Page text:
Want to Make an Impact? Then change the way you deliver the message

Make A Real Impact and Deliver Change

Make A Real Impact and Deliver Change

After publishing The Transformation Roadmap, I secured a number of projects working with Executive teams around ‘how to’ manage change. Working with some younger executives – the ideas were brand new and I was a hero.  Hooray! However, the downside in working with experienced teams is that it’s difficult to unearth a Wow factor, something they haven’t already experienced. Simplistic messages (e.g. “Commitment is higher if people get involved in decision-making”) elicit a groan. It’s a recipe for people sneaking out their IPhone to reduce that email onslaught. I needed to make an impact…

Take Away: One way to relegate the boredom factor in change programmes (or any communication) is to start with the take-away i.e. decide the exact ‘change message’ you want to leave your audience with – and design backwards from this. No-one wants Death by PowerPoint – trudging through 136 slides, regardless of how ‘clever’ your cartoons are. The alternative:  take the group on a ‘learning by doing’ journey. Here’s a couple of innovative change ideas I’ve used to good effect. Would any of these work for you?

Option # 1: Company Idol: Split a total group into teams with about 10 people in each team. Have outsize t-shirts – one colour for each team. Give the groups 1 hour to prepare an entertainment which will run for 5-8 minutes per team. It could be a piece of theatre, a song, dance routine etc. Base the performance on the theme of the change programme e.g. Building the Business. Agree, in advance the judging criteria (best fun, full participation, best costumes etc.). Announce ‘prizes’. Give the team props (a CD player, an electric keyboard, an iPod docking station).   When the show begins, each group scores the other teams – they can’t score their own team. Bring the group to a local theatre if this adds impact. Now, when you ‘announce’ this, the group will normally hate it – but this type of exercise is terrific fun in practice and cross-cultural (I’ve used it in 6 different countries). It allows everyone to shine (the non-singers write placards, design the costumes, pen the lyrics etc.). It’s very memorable and you should videotape the show and give this as a ‘takeaway’ post conference.

Themes: Unlock the hidden talent in the organization.   Competition adds energy. Fun and change are not mutually exclusive.

Option # 2: Physical Movement: There are various games/physical exercises which work well in terms of getting people up and about. Some examples:

2.1 Judo Demonstration: Bring in two martial arts experts/equipment to demonstrate some of the basic throws and falls. Then get volunteers in the group to participate in a Judo Class. Give a ‘black belt’ to the winner with formal award ceremony.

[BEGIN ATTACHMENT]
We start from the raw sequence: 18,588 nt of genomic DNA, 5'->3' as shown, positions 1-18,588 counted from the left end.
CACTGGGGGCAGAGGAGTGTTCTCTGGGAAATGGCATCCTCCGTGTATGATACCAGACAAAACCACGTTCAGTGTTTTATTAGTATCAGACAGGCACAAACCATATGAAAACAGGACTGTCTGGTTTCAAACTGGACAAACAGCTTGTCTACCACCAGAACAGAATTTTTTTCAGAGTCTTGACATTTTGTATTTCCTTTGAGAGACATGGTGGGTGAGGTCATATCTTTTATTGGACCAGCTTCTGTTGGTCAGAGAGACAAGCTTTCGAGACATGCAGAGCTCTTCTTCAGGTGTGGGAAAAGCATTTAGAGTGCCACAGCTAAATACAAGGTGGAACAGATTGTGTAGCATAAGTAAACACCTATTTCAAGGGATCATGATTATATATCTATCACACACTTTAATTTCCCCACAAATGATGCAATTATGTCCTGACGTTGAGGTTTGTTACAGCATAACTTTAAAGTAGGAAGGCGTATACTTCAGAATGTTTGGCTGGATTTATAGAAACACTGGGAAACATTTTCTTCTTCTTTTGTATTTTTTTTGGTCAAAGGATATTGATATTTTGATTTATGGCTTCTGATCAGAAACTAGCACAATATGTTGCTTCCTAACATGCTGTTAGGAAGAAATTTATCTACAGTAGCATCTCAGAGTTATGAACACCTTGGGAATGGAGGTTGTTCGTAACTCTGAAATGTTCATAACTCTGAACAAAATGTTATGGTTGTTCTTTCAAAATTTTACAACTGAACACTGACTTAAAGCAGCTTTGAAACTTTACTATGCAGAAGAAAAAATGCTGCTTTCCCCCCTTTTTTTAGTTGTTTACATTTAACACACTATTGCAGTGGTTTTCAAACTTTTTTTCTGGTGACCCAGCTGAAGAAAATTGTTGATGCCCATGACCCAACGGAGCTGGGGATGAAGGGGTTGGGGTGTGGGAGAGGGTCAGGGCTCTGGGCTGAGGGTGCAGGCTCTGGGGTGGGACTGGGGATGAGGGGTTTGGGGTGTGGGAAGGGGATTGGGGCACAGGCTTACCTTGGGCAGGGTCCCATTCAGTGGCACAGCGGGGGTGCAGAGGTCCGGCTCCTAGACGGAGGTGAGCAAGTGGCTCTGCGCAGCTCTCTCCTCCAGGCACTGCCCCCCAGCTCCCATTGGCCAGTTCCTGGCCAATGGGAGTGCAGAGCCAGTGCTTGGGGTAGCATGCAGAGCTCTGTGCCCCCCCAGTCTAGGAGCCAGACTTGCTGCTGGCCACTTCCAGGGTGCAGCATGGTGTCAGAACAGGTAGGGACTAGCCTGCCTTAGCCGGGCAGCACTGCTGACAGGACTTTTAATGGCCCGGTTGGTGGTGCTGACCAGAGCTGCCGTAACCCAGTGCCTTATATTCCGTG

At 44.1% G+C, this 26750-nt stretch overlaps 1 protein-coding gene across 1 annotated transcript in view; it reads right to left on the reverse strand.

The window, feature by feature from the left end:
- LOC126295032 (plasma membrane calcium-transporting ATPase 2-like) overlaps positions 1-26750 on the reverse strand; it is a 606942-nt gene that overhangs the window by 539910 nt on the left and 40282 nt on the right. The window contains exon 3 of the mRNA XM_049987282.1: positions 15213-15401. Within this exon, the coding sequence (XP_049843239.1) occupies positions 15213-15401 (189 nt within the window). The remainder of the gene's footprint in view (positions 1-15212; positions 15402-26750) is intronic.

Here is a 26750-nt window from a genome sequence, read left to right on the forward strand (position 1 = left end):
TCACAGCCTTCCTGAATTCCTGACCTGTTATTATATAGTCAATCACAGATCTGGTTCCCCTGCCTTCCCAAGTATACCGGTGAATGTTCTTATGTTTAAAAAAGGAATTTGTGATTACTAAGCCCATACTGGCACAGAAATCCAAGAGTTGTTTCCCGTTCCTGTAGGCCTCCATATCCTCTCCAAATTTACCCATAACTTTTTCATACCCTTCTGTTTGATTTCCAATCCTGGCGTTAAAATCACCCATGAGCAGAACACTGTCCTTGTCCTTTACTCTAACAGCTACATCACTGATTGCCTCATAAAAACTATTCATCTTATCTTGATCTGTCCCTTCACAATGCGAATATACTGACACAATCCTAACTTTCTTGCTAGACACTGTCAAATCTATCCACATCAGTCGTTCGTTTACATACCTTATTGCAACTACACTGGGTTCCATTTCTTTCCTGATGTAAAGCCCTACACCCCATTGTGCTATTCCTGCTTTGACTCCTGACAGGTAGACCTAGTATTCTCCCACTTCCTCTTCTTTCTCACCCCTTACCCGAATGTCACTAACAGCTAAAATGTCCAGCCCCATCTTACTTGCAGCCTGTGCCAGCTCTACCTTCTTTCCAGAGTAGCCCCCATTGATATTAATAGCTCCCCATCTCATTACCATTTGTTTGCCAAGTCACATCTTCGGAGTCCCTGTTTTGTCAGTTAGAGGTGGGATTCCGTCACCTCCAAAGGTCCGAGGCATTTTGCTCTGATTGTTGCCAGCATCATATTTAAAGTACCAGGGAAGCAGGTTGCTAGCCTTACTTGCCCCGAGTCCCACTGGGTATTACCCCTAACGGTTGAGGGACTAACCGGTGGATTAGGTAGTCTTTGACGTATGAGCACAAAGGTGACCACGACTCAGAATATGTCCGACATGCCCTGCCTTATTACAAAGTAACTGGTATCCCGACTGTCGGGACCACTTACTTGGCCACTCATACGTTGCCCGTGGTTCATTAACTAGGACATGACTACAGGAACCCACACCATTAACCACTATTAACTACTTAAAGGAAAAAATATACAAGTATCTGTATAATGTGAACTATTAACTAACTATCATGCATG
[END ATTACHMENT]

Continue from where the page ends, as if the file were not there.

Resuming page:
Themes: Key principle in Judo is ‘working with’ the strength of your opponent. Link this to the key change management principle of ‘working with’ the existing culture – rather than trying to throw this overboard (e.g. ‘culture eats strategy for lunch’).

2.2 Tug-O-War: Explain the rules of a tug-o-war’ competition and everyone participates. Prizes announced for the winners.

Theme: Reflect on the normal ‘tug-of-war’ in change programmes e.g. opposition to change and winners/losers. Is it possible to run change programmes in a way that is radically different to this?

2.3 Cake Decoration: Sort the larger group into teams. Invite an expert ‘cake decorator’ to demonstrate the decoration of a wedding/birthday cake. Let the teams have a go working against the clock. Expert decides the winner (a bit safer than the other 2 physical activities).

Theme: First time you do something (e.g. decorate a cake or run a change programme) it’s difficult. But practice makes perfect. Fun and learning are not mutually exclusive.

Option # 3: Theatre Piece: Hire in a couple of actors and develop the script in advance. One actor talks about the impact of change on his/her life in a positive way. The other talks about it negatively. Use theatre lighting and stage props to make the show as realistic as possible. Alternative is have one actor play the role of a manager (the ‘changer’), the other as an employee (change recipient). A twist on this would be to use the participants in the group to play out these themes. You could even use real actors to ‘coach’ them on delivery e.g. a mini-theater workshop. Perhaps a ‘send up’ of some of the existing internal company mantras around managing change (a bit more risqué, but definitely good fun).

Themes: Making change ‘real’ in terms of the impact it has on peoples’ lives; managers confusion about the change process; how to communicate complex messages (understanding where we are today & envisage a better tomorrow).

Option # 4: Change Storytelling:

4.1 Change Stories: Weave a number of ‘stories’ together on the topic of managing change. Real world, dramatic stories – based on what happened in successful and unsuccessful change projects. Use video and music clips to bring this alive/make it more dynamic. Think about ways to engage the audience during/after the delivery of this e.g. have a fully open Q&A session.